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Jefferson Manor neighborhood in Groveton (staff photo by Matt Blitz)

One of the oldest neighborhoods in southeastern Fairfax County is holding its birthday party this weekend, despite the likelihood of rain.

Jefferson Manor near Groveton is celebrating its 75th birthday tomorrow (Saturday) with a block party that will include food trucks, music, beer, a kids’ zone area, and a magician. Franconia District Supervisor Rodney Lusk and Board of Supervisors Chairman Jeff McKay are both expected to attend.

Held on Monticello Road between Fairhaven Road and Edgehill Drive from 4-7 p.m., the block party is expected to draw about 300 attendees, even with the potential for dicey weather, Jefferson Manor Citizens Association President Derek Cole told FFXnow.

“We started the block party in 2017 just to celebrate how tight-knit our community was,” he said. “The turnout that we get speaks volumes to the community participation that we have.”

Consisting of about 550 semi-detached duplex homes, Jefferson Manor was built in 1947, as thousands of veterans returned home from World War II for jobs in the military and government.

Then covered in dairy farms, Fairfax County was a perfect place to build a home and settle with a family near enough to the urban core. Between 1940 and 1960, its population sextupled, growing from about 41,000 to nearly 249,000 people in just two decades. Those new residents needed homes fast.

A D.C. developer named Clarence W. Gosnell began buying up land across the county, including about 80 acres near Old Town Alexandria from S. Cooper Dawson, the co-owner of the well-known Penn-Daw Hotel.

Gosnell immediately went to work on the land, naming the neighborhood and the surrounding streets after president Thomas Jefferson.

Gosnell was one of the developers who was able to put up housing quickly and affordably,” Tammy Mannarino, a local historian who recently presented at a Jefferson Manor Civic Association meeting. “And he did that by having them be partially prefabricated.”

Gosnell’s company built and installed 12 to 16 homes a month in the neighborhood, a rate only exceeded by how quickly the homes were being sold, The Washington Post reported in 1947.

Every time they released a section of Jefferson Manor, it sold out,” Mannarino said. “They almost couldn’t build them fast enough.”

Homes were directly marketed to veterans, with Gosnell often advertising the starting price of $8,750 — about $114,000 today — as something “you can afford.”

Amenities soon sprang up to serve the budding neighborhood. Mount Eagle Elementary School (then called Penn Daw School) was built in 1949 to accommodate the new families.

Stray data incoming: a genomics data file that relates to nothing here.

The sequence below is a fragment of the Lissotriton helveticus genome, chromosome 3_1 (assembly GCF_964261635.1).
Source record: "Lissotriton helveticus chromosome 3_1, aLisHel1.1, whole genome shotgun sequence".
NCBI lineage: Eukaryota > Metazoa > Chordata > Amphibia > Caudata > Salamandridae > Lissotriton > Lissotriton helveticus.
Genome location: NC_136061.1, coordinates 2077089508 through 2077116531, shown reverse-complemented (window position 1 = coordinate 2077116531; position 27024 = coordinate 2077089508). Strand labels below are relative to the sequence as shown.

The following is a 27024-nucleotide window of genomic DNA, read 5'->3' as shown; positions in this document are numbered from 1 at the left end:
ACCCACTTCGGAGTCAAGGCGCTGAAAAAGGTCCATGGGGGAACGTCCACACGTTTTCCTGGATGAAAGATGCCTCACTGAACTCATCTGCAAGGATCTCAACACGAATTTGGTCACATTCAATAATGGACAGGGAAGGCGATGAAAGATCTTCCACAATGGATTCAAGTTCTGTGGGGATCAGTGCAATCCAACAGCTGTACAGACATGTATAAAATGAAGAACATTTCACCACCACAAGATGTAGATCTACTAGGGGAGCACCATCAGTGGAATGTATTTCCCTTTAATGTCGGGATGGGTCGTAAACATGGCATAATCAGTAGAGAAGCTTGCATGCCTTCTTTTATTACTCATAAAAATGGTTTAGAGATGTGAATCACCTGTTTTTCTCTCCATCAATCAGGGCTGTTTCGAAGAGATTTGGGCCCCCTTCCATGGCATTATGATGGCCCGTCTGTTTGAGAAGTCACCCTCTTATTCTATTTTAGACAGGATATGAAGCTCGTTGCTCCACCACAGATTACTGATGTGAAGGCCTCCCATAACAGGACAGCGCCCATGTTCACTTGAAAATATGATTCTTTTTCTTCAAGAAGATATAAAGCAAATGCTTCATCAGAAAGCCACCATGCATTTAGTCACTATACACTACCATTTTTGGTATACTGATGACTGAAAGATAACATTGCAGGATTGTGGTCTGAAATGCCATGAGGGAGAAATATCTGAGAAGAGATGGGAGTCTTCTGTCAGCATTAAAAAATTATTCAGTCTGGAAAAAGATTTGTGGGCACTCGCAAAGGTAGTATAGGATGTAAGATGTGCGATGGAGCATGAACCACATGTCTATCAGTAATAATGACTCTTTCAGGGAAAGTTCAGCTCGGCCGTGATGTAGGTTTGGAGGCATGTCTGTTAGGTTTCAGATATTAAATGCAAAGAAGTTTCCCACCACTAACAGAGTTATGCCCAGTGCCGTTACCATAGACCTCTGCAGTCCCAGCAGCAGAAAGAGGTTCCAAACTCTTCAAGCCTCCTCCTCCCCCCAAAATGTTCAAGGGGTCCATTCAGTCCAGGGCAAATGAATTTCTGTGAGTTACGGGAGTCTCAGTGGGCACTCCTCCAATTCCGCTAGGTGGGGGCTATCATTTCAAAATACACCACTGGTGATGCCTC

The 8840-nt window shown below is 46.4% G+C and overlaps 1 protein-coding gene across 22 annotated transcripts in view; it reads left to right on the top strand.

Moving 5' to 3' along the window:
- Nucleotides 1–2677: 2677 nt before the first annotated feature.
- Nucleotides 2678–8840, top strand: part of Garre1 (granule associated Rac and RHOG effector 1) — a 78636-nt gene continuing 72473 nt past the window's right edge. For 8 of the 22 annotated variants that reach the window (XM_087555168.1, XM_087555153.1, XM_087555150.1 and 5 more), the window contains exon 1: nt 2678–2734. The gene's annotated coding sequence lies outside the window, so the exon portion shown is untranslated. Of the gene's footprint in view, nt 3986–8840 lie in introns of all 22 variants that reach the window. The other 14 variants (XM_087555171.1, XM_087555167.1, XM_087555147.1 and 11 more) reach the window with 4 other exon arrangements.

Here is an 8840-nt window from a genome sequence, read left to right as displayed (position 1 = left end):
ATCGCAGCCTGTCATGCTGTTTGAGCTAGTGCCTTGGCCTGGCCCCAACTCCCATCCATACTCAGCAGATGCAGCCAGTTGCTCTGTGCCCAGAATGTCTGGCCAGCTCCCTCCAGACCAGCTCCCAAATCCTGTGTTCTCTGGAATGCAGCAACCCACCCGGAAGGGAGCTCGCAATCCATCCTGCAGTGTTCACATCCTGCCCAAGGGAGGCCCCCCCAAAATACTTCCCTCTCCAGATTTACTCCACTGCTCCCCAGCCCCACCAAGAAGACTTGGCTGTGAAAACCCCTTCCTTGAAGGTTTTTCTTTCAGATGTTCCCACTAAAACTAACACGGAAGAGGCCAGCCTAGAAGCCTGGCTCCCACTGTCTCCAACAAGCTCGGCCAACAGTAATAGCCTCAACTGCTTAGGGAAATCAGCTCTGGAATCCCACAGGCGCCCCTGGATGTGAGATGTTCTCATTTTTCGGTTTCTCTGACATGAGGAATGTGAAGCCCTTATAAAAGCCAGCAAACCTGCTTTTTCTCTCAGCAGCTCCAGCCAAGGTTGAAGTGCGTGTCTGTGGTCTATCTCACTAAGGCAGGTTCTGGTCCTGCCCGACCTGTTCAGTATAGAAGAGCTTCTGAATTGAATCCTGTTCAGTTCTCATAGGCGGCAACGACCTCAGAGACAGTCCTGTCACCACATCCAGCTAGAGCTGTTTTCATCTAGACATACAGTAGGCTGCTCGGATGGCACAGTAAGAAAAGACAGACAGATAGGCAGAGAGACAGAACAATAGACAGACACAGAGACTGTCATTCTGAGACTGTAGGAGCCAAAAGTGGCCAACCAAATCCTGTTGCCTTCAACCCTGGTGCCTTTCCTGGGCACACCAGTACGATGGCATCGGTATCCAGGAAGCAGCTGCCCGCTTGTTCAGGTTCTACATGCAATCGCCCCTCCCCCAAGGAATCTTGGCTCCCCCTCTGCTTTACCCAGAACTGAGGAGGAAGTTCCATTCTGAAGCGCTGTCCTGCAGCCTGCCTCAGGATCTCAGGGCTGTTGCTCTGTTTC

However, as was the case in many county neighborhoods, there were restrictions on who could buy the homes.

The original contracts to purchase a Jefferson Manor home all contained a discriminatory covenant precluding anyone “not of the Caucasian Race” from occupying, using, selling, renting, or being given the home. The only exception was for “domestic servants.” Read More

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Mount Vernon Woods Park sign (via Fairfax County Parks Authority)

Mount Vernon Woods Park is set to add a playground, picnic shelter, multisport court, a field, and a skate park.

Design work is underway on the county-owned, 7-acre park on the southeast side of Huntley Meadows Park in Hybla Valley. The proposed improvements are based on the park’s 2015 master plan, which calls for a number of additions including a playground, a half-court, a skate park, on-site parking, a pavilion, and an open playing field.

The project is set to cost $2.5 million, which will come from the 2020 park bond, Fairfax County Parks Authority (FCPA) spokesperson Judith Pedersen told FFXnow in an email.

More detailed designs will be presented at a public meeting set for Sept. 8 at Mount Vernon Elementary School just south of the park.

The community will have a chance to comment on the designs both at the meeting and via email until Oct. 10.

The master plan was developed seven years ago to upgrade the 1960s-era park. The goal was to build “new, active facilities to be located in the park closer to Fielding Street to help create a more active and family-friendly park.”

A “neighborhood-scale skate park” is proposed in the southeast corner of the park with features for “both experienced and less-experienced users,” per the plan. This would be only the third county-maintained skate park.

Also proposed is a multi-use half court that could be used for activities like “basketball practice, one-on-one games, four square, hopscotch, or as an area for young children to practice riding a scooter or bike.” A fitness cluster, interpretive signs, and an open playing field are also part of the 2015 plan.

The master plan notes the need to upgrade access to the park as well, which currently doesn’t have easy pedestrian access, on-site parking, and out-of-date facilities.